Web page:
Under IFRS, International Accounting Standard 20 is the relevant guidance dealing with accounting treatment for entities who receive grants and assistance from the government. The standard also provides authoritative guidance on financial statement presentation and disclosure. IAS 20 handles relevant accounting and reporting issues arising in relation with such grants. Some aspects not covered by IAS 20 involve government assistance in the form of benefits to determine taxable income and also does not apply to grants covered by the agriculture standard.
Revenue Recognition & Examples
IAS 20 provides relevant guidance when dealing with the revenue recognition of government grants and assistance. Government grants are a transfer of resources in return for past or future compliance with specific identified conditions. Under these circumstances, the revenue from grants should not be recognized until there is reasonable assurance that both (1) the business entity will comply with the conditions attached to the grant, and (2) the grant will be received. (Wiley) There is no set threshold for reasonable assurance under this standard. However, revenue recognition criteria for income requires a sufficient degree of certainty. It is important that both of these criteria are met in order to recognize revenue. For example, just because an entity has received the grant does not mean that they have complied with all conditions of the grant. Under these circumstances, a business entity would not be able to recognize revenue until there was reasonable assurance that all conditions had been met.
There are has been much debate over many issues regarding the revenue recognition of government grants and assistance. One example would be the treatment for forgivable loans. There has also been discussion regarding whether the terms of forgiveness on the loan should be recognized when the loan is received as opposed to when there is reasonable assurance that the business entity will meet the terms of forgiveness set forth in the loan agreement.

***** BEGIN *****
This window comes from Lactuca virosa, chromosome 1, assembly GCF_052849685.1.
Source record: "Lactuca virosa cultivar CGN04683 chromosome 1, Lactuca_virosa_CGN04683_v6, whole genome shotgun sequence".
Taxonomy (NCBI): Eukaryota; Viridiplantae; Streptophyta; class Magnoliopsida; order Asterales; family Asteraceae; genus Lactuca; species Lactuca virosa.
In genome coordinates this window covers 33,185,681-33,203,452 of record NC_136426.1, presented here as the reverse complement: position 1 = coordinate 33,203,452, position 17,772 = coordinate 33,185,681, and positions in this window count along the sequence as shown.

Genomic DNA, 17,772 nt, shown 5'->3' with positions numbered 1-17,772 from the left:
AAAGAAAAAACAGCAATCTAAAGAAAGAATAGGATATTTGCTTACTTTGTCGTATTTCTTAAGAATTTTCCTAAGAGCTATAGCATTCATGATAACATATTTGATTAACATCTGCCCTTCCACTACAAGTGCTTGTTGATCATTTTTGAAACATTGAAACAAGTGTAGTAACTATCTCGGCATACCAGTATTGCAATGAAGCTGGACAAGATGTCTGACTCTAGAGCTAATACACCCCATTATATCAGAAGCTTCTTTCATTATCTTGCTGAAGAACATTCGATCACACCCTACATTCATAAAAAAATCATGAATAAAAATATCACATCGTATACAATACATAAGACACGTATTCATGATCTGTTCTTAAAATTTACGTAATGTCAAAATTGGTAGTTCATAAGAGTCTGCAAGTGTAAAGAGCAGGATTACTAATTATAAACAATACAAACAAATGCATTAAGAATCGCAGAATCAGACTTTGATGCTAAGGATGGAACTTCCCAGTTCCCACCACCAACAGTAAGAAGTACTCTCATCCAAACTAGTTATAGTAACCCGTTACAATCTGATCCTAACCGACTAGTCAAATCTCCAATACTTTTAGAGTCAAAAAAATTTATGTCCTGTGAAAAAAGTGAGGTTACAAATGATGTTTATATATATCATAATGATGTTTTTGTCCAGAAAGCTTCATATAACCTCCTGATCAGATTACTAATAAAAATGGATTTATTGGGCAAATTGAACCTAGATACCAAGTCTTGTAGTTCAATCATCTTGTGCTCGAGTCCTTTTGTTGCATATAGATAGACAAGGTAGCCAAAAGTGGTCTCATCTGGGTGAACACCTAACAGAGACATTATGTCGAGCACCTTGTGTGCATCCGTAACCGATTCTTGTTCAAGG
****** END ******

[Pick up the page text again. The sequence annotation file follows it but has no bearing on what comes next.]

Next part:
There are two primary approaches for the accounting treatment of government grants provided by IAS 20. These two approaches are known as the capital approach and the income approach. IAS 20 does not endorse the capital approach due to the fact that it advocates crediting grants to shareholders’ equity. IAS 20 fully endorses the income approach. Under the income approach grants should be recognized as income, on a systematic and rational basis over the periods necessary to match them with the related costs. IAS 20 established rules for recognition of grants under different conditions. One of these includes grants that are in recognition of specific costs to be recognized as income over the same period as the relevant expenses. The following problem will provide an example of such a situation.
Example of a Grant Received in Recognition of Specific Costs Bulldawg Corp. received a government grant worth €20 million to help pay environmental costs for four years. The cost are as follows: Year 1: €4 million; Year 2: €3 million; Year 3: €2 million; Year 4: €1 million. The total costs are €10 million. The grant will be recognized ...